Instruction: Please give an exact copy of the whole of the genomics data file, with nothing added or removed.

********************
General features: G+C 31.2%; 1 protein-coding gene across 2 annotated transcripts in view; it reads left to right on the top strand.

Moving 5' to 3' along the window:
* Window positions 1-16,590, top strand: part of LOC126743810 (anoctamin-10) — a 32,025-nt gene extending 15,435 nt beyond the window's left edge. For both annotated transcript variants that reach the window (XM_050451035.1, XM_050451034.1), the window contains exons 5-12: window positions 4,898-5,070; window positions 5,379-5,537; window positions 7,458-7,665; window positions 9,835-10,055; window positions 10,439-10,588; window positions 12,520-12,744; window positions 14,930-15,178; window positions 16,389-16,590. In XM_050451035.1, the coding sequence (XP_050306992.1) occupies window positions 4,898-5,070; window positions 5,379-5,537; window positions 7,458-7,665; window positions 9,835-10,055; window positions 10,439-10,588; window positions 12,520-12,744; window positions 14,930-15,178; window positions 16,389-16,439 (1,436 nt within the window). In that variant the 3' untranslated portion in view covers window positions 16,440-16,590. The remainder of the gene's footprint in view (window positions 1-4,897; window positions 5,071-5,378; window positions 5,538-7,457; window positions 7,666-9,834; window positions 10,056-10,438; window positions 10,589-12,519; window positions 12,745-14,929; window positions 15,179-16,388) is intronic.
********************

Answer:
General features: G+C 31.2%; 1 protein-coding gene across 2 annotated transcripts in view; it reads left to right on the top strand.

Moving 5' to 3' along the window:
* Window positions 1-16,590, top strand: part of LOC126743810 (anoctamin-10) — a 32,025-nt gene extending 15,435 nt beyond the window's left edge. For both annotated transcript variants that reach the window (XM_050451035.1, XM_050451034.1), the window contains exons 5-12: window positions 4,898-5,070; window positions 5,379-5,537; window positions 7,458-7,665; window positions 9,835-10,055; window positions 10,439-10,588; window positions 12,520-12,744; window positions 14,930-15,178; window positions 16,389-16,590. In XM_050451035.1, the coding sequence (XP_050306992.1) occupies window positions 4,898-5,070; window positions 5,379-5,537; window positions 7,458-7,665; window positions 9,835-10,055; window positions 10,439-10,588; window positions 12,520-12,744; window positions 14,930-15,178; window positions 16,389-16,439 (1,436 nt within the window). In that variant the 3' untranslated portion in view covers window positions 16,440-16,590. The remainder of the gene's footprint in view (window positions 1-4,897; window positions 5,071-5,378; window positions 5,538-7,457; window positions 7,666-9,834; window positions 10,056-10,438; window positions 10,589-12,519; window positions 12,745-14,929; window positions 15,179-16,388) is intronic.